The blowback on Gov. Phil Murphy’s mandate against remote instruction continues. The latest example is at Hudson County Schools of Technology (HCST), where Superintendent Amy Lin-Rodriguez is pleading with he New Jersey Department of Education to again allow remote learning.
Why? Because Hudson County is often subject to flooding, rendering travel unsafe.
On October 25th the the National Weather Service issued a flash flood warning because 4 inches of rain was expected overnight, advising county residents to prepare for heavy rains, strong winds, flooding, and “an isolated tornado or two.” As a precaution HCST cancelled school for the following day. Of course, the Schools of Technology are well-equipped to provide remote instruction, especially after the last 18 months. But Gov. Murphy’s mandate forced them to give students a day off: According to current state statute, remote instruction can’t count towards the state mandated 180-day requirement unless a state of emergency caused school closures for more than three consecutive school days.
Lin-Rodriguez said in a statement,
Last month’s weather event and subsequent state of emergency declaration underscores how critical it is that schools be given the flexibility to use remote learning, when appropriate, to limit further learning loss. Permitting our district and others to utilize remote learning during these situations provides an opportunity to put the safety of our students/staff first by eliminating the chance of placing them in a dangerous travel situation, while ensuring that they will be given the educational support they need. We should not be in the practice of gambling with our students’ safety or with their education when there is a clear alternative option that would solve this problem. We should be able to utilize the remote learning infrastructure that we effectively planned and implemented last year.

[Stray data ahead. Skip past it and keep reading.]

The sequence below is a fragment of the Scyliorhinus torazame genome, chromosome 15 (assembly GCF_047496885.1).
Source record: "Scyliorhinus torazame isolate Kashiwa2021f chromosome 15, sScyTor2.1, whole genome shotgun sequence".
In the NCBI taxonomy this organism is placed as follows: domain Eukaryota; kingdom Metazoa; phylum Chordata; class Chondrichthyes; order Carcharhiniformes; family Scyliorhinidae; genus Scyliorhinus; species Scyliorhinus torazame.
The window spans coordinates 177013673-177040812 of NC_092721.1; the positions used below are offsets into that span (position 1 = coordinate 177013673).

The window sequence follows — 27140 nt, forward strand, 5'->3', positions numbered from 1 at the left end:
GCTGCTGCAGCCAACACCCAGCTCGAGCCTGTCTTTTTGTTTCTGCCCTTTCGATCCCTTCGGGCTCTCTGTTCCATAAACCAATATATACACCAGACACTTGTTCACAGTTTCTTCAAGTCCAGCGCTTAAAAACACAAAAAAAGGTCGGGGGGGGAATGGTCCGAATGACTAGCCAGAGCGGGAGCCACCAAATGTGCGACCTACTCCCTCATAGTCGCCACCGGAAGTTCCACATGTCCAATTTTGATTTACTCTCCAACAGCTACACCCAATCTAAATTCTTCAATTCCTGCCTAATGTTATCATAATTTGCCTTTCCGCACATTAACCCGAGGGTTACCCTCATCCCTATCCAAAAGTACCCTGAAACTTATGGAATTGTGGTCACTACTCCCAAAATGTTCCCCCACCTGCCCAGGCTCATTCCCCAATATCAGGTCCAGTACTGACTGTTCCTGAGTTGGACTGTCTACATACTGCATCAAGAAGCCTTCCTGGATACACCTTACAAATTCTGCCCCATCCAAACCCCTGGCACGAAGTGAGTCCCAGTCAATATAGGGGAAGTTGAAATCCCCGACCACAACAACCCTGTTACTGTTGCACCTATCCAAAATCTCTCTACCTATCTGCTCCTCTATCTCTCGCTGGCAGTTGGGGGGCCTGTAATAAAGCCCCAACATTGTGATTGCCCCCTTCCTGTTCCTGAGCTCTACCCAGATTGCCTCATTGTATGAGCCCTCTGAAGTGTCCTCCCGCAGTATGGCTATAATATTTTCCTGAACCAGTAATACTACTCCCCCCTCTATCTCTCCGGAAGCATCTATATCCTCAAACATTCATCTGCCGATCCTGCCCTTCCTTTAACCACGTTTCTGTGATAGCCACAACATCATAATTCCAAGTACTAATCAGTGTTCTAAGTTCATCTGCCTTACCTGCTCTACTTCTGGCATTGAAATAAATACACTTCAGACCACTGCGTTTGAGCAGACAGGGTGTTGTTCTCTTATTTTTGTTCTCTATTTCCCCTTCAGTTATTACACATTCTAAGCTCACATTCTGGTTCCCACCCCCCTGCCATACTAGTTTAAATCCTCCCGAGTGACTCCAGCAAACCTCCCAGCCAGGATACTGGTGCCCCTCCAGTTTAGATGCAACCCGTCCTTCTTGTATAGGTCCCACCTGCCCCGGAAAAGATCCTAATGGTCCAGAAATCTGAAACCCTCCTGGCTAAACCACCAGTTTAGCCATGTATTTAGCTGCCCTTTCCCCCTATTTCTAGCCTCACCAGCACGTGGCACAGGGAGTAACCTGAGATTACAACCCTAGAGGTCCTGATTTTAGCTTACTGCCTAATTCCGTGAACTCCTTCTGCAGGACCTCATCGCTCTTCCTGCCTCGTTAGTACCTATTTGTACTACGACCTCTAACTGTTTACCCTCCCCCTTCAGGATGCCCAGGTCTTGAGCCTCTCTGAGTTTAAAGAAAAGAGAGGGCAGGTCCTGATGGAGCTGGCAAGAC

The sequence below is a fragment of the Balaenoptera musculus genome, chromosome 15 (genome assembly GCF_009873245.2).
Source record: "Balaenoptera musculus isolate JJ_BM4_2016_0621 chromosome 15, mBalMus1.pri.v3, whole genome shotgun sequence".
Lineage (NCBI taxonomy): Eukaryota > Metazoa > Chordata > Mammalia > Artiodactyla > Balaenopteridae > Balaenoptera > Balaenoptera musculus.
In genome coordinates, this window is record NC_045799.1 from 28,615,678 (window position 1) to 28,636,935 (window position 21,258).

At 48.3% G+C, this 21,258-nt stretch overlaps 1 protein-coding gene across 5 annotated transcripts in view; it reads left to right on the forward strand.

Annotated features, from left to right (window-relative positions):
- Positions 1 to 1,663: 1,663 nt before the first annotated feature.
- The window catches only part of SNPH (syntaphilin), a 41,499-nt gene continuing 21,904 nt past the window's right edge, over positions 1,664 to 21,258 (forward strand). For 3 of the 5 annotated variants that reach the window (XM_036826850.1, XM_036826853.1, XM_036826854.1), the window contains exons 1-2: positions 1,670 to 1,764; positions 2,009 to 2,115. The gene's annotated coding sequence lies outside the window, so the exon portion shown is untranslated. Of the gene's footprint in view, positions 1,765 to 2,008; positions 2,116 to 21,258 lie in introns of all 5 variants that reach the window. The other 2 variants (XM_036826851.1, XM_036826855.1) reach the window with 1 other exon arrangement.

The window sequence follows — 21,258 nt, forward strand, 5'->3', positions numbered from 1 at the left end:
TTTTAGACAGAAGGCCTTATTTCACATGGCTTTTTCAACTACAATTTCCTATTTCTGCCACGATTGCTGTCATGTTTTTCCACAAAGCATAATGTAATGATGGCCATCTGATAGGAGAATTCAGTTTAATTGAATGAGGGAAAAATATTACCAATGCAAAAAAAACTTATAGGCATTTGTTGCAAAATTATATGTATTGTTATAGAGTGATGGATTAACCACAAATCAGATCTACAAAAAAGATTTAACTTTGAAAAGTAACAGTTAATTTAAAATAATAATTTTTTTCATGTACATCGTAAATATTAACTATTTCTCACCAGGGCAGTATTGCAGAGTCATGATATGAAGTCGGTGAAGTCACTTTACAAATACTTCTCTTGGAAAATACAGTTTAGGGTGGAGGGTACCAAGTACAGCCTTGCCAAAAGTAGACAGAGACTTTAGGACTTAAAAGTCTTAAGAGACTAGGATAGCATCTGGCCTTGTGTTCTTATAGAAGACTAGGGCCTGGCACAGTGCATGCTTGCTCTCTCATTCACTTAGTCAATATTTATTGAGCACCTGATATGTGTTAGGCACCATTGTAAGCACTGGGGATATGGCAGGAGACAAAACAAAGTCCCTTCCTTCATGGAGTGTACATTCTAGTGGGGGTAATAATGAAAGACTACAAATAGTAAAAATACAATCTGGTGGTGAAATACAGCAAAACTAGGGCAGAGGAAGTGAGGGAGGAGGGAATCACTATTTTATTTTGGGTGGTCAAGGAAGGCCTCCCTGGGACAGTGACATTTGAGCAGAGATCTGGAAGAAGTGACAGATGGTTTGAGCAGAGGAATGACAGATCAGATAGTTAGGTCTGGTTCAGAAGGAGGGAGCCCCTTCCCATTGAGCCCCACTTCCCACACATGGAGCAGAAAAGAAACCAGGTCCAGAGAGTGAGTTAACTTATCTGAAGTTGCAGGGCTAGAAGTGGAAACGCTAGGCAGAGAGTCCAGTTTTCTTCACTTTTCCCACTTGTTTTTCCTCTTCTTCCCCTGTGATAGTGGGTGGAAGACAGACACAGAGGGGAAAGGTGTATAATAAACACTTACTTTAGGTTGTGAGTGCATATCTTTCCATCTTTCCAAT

The New Jersey Department of Education declined to comment on Lin-Rodriquez’s request.
Meanwhile, parents continue to plead for a remote option.